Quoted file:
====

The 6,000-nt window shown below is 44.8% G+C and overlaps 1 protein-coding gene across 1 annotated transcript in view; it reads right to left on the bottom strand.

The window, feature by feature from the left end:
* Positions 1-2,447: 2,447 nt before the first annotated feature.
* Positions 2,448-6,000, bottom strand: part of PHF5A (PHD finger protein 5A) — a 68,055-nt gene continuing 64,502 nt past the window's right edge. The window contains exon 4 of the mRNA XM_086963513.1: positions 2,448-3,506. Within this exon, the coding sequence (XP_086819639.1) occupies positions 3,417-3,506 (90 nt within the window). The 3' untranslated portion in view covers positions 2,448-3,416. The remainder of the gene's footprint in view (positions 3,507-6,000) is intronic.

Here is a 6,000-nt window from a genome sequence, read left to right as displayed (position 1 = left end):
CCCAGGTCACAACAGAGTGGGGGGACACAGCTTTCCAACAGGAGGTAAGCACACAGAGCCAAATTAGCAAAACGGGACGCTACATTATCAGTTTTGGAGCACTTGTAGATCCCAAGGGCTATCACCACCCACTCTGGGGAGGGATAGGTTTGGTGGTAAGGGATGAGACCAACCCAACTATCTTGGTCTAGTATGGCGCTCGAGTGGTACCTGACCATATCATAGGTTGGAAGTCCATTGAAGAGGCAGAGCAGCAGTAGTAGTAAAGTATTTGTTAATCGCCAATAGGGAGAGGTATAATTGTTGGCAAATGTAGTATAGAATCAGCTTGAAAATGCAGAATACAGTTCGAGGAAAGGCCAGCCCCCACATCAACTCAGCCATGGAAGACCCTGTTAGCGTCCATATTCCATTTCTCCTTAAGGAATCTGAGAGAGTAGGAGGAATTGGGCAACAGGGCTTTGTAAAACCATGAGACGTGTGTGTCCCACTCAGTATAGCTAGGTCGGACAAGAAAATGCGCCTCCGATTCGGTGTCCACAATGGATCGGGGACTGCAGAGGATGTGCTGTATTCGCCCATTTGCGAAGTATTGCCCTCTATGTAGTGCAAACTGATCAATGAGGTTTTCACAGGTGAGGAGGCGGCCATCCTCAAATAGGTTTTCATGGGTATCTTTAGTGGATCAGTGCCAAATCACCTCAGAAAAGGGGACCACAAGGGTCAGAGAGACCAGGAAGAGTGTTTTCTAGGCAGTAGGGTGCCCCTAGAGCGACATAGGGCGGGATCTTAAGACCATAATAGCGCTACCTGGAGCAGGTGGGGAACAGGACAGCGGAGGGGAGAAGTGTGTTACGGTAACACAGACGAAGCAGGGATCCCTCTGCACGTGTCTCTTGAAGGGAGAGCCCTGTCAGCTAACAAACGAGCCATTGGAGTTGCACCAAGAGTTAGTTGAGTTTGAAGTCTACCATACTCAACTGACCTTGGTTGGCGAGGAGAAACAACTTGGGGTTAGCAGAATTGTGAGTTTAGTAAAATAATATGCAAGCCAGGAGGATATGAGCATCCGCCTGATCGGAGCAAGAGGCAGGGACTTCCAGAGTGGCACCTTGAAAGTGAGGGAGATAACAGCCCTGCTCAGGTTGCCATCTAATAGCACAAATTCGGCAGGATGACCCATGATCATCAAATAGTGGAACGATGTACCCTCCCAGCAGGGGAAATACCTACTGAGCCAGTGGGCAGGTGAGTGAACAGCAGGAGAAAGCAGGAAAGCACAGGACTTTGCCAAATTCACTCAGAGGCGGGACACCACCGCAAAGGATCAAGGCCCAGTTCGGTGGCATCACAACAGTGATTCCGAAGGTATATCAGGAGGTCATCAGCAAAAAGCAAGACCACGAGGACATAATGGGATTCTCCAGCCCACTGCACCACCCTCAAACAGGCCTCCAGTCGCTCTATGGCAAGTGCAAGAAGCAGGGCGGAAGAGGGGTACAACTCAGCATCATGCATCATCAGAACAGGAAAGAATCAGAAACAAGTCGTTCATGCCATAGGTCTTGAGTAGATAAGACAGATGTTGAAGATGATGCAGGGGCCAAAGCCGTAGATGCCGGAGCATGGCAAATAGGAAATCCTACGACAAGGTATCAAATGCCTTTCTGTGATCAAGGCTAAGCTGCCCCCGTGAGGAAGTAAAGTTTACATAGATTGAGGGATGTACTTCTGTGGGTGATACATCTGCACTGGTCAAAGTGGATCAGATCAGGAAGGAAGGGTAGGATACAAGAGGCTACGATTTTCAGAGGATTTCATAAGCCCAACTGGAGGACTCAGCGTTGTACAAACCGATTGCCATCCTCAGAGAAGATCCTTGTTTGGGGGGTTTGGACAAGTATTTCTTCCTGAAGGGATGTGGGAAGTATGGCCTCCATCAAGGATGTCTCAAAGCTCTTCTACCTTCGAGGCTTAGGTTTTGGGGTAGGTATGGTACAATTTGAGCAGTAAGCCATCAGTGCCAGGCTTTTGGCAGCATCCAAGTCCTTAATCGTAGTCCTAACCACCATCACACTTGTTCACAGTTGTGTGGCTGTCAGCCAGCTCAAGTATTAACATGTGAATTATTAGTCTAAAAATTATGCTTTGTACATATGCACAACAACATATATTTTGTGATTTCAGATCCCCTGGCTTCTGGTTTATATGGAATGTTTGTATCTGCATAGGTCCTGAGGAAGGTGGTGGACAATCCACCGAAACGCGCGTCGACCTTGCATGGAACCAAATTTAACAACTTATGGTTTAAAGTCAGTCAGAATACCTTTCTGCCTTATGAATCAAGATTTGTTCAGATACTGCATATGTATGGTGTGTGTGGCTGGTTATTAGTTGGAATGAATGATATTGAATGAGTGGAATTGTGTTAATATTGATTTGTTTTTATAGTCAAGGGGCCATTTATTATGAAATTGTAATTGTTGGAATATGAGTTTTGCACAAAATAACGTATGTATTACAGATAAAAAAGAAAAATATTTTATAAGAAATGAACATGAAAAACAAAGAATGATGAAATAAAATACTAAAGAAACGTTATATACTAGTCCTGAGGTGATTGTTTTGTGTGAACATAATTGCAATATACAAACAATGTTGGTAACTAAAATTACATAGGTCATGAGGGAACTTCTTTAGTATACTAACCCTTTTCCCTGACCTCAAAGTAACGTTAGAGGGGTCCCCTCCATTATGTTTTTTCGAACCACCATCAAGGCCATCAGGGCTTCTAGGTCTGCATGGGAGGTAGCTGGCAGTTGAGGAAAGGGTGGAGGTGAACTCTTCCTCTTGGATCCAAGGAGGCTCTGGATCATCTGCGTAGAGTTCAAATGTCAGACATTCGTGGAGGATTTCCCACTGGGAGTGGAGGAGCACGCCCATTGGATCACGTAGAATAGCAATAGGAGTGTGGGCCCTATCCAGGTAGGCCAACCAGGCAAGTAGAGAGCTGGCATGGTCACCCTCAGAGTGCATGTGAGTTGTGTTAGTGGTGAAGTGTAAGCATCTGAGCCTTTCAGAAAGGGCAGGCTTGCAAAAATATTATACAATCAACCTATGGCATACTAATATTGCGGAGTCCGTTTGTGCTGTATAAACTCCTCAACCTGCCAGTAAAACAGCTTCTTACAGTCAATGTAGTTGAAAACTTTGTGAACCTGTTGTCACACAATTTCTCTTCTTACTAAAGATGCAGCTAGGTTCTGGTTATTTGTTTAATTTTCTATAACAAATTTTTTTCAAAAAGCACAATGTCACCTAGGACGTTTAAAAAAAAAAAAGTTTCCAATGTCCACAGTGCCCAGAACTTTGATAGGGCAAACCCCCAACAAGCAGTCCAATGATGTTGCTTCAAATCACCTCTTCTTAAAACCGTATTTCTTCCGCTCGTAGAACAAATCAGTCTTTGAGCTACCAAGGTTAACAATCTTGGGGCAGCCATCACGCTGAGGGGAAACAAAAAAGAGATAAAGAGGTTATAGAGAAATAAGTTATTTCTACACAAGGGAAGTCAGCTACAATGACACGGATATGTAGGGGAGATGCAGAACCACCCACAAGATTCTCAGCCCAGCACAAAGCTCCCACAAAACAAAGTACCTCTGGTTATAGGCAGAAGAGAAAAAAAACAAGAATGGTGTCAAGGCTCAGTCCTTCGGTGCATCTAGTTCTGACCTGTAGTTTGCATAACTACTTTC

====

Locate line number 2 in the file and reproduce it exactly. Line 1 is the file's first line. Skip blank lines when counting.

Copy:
The window, feature by feature from the left end: